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INTRODUCTION

Postoperative pulmonary complications constitute a significant cause of morbidity and mortality following surgery. Managing patients at risk for postoperative pulmonary problems requires an understanding of the predictable changes in pulmonary physiology that occur with surgery and anesthesia, as well as knowledge of factors associated with development of postsurgical respiratory compromise. Despite the availability of several screening tests, a careful history and physical examination continue to be the cornerstone of preoperative pulmonary evaluation. Although a number of measures can be employed before and after surgery to minimize the risk of respiratory complications, close patient monitoring and early detection are essential.

This chapter focuses initially on changes in pulmonary function with surgery. Pulmonary risk factors before, during, and after surgery are reviewed prior to discussion of preoperative evaluation of the patient for surgery, including lung resectional surgery. Finally, recommendations are made regarding preoperative preparation and postoperative prophylactic measures. Additional discussion of the perioperative care of the patient undergoing resectional lung surgery and development of acute respiratory failure in the surgical patient are addressed in Chapter 104.

CHANGES IN PULMONARY FUNCTION WITH SURGERY

Many postoperative respiratory complications relate to exaggerations of the expected postoperative changes in pulmonary function that occur as a result of the surgery itself, anesthesia, or various pharmacologic interventions.1,2 Hence, an appreciation of normal postoperative pulmonary physiology is useful in understanding a number of pulmonary problems seen following surgery. Five principal categories of change in pulmonary function with surgery may be considered: (1) lung volumes, (2) diaphragm function, (3) gas exchange, (4) control of breathing, and (5) lung defense mechanisms (Table 102-1).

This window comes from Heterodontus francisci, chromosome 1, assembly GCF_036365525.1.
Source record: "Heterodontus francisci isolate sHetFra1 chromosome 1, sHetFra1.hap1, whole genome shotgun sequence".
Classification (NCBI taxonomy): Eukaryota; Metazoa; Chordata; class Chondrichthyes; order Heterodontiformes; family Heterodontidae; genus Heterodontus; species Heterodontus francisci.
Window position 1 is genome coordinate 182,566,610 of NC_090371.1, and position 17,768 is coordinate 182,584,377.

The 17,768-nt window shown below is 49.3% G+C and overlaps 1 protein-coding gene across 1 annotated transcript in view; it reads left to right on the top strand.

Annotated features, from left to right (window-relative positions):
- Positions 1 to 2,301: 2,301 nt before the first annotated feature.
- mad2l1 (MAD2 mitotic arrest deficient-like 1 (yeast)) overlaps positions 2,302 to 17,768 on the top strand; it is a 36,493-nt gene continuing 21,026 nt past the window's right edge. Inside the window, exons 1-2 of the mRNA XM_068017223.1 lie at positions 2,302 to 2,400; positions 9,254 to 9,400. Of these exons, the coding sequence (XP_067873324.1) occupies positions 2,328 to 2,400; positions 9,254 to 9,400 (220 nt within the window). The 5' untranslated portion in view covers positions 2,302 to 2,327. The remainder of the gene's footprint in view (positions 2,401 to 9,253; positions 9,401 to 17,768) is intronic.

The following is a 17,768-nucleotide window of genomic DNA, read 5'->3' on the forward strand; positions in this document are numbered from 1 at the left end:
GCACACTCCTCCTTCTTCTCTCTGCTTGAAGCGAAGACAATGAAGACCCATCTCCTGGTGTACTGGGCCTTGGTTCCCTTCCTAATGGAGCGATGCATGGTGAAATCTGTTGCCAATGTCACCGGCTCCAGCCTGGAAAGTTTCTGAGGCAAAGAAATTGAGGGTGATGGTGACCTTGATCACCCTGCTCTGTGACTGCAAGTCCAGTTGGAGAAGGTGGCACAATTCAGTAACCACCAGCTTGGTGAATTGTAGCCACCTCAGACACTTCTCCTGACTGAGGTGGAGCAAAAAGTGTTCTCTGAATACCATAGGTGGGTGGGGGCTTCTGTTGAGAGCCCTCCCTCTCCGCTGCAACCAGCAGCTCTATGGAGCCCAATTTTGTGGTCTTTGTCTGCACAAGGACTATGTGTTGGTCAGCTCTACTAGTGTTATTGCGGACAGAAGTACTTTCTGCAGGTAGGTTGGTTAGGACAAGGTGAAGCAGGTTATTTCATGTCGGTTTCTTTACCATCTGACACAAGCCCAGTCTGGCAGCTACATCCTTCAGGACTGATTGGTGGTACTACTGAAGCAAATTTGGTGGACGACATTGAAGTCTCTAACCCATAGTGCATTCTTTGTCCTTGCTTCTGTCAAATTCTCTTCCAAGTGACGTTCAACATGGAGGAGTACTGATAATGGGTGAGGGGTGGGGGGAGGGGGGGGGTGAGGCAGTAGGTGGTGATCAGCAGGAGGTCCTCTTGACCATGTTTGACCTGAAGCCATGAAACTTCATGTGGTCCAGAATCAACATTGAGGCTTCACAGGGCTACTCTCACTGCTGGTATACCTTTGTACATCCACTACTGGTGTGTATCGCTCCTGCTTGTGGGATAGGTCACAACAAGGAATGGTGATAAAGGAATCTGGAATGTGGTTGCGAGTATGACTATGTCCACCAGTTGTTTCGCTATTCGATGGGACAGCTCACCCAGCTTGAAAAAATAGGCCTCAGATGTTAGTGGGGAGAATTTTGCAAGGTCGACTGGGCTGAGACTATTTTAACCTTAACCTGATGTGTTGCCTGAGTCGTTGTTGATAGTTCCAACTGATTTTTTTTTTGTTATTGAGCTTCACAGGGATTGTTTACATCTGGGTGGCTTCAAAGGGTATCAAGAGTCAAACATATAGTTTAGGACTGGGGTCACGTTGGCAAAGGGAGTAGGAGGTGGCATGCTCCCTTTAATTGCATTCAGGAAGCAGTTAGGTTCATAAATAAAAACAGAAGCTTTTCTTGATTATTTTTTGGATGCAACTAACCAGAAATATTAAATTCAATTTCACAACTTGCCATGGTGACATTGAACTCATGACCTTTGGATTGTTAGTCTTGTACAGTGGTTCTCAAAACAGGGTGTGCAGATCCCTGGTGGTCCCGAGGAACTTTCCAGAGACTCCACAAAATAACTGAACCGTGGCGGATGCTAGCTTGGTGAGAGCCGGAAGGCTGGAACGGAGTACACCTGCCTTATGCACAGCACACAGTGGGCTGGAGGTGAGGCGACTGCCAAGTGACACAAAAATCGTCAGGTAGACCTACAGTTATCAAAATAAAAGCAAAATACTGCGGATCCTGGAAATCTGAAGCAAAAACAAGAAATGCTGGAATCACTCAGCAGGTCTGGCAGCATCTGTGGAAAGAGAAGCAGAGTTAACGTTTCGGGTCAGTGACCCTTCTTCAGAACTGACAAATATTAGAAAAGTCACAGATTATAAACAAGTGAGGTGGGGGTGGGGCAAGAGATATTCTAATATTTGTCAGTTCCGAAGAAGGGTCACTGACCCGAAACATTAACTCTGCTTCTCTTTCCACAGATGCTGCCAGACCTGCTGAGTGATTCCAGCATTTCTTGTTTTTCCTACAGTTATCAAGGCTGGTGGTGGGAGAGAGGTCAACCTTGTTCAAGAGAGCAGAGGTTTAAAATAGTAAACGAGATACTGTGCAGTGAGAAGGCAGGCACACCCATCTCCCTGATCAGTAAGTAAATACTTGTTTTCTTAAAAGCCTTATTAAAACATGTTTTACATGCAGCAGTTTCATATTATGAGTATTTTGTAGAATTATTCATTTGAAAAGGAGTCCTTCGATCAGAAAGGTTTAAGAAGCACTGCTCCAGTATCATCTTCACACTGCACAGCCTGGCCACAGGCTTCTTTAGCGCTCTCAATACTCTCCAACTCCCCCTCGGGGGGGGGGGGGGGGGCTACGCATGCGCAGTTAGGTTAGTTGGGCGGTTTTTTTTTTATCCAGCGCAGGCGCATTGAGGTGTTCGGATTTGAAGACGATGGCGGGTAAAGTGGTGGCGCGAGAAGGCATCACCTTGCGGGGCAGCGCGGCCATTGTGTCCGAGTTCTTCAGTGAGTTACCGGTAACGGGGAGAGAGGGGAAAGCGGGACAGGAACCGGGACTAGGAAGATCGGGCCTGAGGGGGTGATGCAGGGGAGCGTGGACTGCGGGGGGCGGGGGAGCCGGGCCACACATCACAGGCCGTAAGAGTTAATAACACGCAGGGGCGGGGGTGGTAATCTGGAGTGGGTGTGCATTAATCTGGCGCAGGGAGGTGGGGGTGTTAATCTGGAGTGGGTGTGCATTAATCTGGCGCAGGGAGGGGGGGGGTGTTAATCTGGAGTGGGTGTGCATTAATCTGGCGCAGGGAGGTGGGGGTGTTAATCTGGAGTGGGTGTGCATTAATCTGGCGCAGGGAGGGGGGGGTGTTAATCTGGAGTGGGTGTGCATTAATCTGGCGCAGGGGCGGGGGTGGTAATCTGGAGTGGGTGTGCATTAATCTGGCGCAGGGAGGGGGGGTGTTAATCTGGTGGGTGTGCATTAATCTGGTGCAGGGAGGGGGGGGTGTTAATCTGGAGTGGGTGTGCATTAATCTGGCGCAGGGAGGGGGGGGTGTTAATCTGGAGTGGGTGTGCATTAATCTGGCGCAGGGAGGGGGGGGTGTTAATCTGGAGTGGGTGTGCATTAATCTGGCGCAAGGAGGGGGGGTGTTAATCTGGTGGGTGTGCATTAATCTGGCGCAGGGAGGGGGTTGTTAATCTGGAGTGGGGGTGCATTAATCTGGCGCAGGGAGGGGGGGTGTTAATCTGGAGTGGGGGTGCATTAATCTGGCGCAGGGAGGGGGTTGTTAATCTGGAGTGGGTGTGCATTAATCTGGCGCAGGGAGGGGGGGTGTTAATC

TABLE 102-1Changes in Pulmonary Function with Surgery

Lung Volumes

The pattern of pulmonary function abnormalities following thoracic and abdominal surgery is restrictive, characterized by moderate to severe reductions in vital capacity (VC) and smaller, but more important, reductions in functional residual capacity (FRC). The degree of impairment is similar after upper abdominal and thoracic surgery3–5 and is less for laparoscopic procedures compared with open abdominal procedures.6 Smaller changes in VC and FRC are noted with lower abdominal surgery; superficial or extremity surgery is usually not associated with any significant or persistent changes in lung volumes.7,8 During the first 24 h following upper abdominal surgery, VC and FRC may be reduced by more than 70% and 50%, respectively, and they may remain depressed for more than a week.7–9 Consequently, it is not surprising that pulmonary ...

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